Ban Ki-moon's speeches


Remarks at Event: "Climate change: The Defining Challenge"

Secretary-General Ban Ki-moon, Washington, D.C. (USA), 16 July 2007

Thank you, Ambassador Lee, for your kind words. It is an honour and a pleasure to be among so many good friends and well-wishers.

As you all know, things can get rather hot for the UN in this city. That can sometimes prompt a decidedly cool reception for a visiting Secretary-General. So I guess it’s entirely appropriate that I should come to Washington to talk about global warming and climate change!

Of course, there is nothing too hot or too cool tonight – your reception is just the right temperature: warm and welcoming. I am especially grateful to Senator Wirth and Ambassador Lee for hosting this dinner, and providing me with an opportunity to talk informally with real experts and key players.

Dear friends,

As I am hearing from you, there can be no doubt that our climate is changing. The need of this hour is to change the climate on climate change.

For far too long, far too many among us have sidestepped this existential issue. Yet the science is clear, and the time to act was yesterday. The cost of not acting will exceed the costs of acting early, probably by several orders of magnitude.

As participants in the global carbon-based economy, all of us are part of this grave and growing problem. And we all must commit to the search for solutions. New technologies, energy conservation, carbon-trading, forestry projects, renewable fuels, and private markets are all parts of an overall response. But the enormity of the issue cannot be addressed by mitigation alone. It requires adaptation and a fundamental rethink of the way we live, and how we travel and transact business.

For me, this raises the important question of equity. Global warming affects us all, yet it affects us differently. Wealthy nations possess the resources and the know-how to adapt. Most developing ones do not. Indeed, the terrible irony for such nations remains that while they have contributed the least to the process of global warming, they are still the ones most at risk from its consequences.

So we must act, but not at the expense of the world’s poor. Their aspirations for a greater stake in global prosperity are legitimate, and need to be honoured. Indeed, the choice between the Millennium Development Goal of halving poverty and the ecological future of our planet is a false one, if we let a sense of human dimension govern our collective response.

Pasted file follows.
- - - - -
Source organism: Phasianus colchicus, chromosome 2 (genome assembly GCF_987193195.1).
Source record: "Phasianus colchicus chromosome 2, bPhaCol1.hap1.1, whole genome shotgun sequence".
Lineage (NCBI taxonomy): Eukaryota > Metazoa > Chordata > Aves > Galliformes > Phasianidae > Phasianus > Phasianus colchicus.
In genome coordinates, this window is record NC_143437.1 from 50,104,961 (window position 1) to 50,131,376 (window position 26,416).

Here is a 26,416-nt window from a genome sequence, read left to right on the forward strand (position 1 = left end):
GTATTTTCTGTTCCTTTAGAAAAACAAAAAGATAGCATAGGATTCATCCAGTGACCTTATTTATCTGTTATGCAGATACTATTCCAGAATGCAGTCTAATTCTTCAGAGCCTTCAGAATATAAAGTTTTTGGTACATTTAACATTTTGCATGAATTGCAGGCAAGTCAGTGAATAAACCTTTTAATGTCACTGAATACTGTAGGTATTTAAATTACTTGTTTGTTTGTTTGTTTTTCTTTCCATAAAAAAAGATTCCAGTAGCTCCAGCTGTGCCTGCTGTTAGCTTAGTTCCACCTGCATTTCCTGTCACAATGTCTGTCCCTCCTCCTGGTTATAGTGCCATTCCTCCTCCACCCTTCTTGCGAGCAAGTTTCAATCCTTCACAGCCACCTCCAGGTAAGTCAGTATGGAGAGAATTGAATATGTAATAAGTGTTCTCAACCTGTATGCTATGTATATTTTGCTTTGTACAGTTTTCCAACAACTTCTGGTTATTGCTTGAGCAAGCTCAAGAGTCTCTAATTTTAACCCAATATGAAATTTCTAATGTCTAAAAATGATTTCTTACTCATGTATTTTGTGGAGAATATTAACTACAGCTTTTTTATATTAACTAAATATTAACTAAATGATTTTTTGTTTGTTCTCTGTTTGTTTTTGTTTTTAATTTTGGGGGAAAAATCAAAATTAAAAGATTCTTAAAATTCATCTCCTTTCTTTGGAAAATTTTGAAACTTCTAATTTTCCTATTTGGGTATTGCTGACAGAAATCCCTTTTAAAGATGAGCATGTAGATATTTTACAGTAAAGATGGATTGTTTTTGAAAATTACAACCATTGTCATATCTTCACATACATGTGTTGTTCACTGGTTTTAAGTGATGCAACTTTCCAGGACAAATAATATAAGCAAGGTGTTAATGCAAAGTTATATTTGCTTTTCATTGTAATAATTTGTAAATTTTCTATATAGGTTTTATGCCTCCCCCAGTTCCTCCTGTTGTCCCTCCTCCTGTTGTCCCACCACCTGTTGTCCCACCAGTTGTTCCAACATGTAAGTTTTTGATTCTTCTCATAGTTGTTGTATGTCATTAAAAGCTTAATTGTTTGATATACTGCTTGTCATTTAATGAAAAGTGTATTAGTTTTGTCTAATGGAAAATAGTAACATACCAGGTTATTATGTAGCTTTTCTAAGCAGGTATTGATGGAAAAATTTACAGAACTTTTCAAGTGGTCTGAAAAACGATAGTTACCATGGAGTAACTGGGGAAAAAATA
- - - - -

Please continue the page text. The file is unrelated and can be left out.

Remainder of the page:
I’m certainly not suggesting that we absolve the global South of any responsibility to act. Quite the contrary, if the industrialized countries take the lead, the major industrializing nations must necessarily follow. This is not about some nations’ historical responsibility, it is about all of our historical responsibility to future generations.

But I am seeking visionary and visible leadership from the North. Developed countries can do much more to reduce greenhouse gas emissions and encourage energy efficiency. They can also support clean development in fast-growing economies such as Brazil, China and India, as well as adaptation measures in countries that face the greatest hardships from climate change.

I have already welcomed the G-8’s recent commitment to take strong and early action to combat climate change, and their stated intention to conclude the negotiations on a post-Kyoto Protocol agreement by 2009. I was also gratified by their recognition of the UN’s central role in these negotiations.

Now comes the hard part: transforming this laudable sentiment into a concrete negotiating process. I believe that the next UN Climate Change Conference in Bali this December is crucial in this respect. To facilitate the preparatory process leading to the Bali meeting, I recently appointed three Special Envoys to consult with Member States. On the 24th of September, I will host a special high-level meeting in New York on climate change, just ahead of the opening of the UN’s annual debate of Heads of State and Government.

These are all steps in the right direction. But they will rise or fall based on the strength of US engagement and leadership. America is the world’s biggest producer of greenhouse gasses. It is also the planet’s leading innovator. If it steps up to the plate, others will surely follow.

This will be my message to President Bush tomorrow. His climate initiative, operating within the UN’s global framework, is already a welcome step forward. I look forward to discussing with him ways to turn this framework into concrete progress as soon as possible.
But before tomorrow’s sessions, I have this occasion to pick the brains of some of the leading minds on this issue, all over a delightful meal! So thank you all for being here, and for sharing your thoughts on the challenges ahead, and what you believe the United States can and should do.

Thank you, and bon appetit!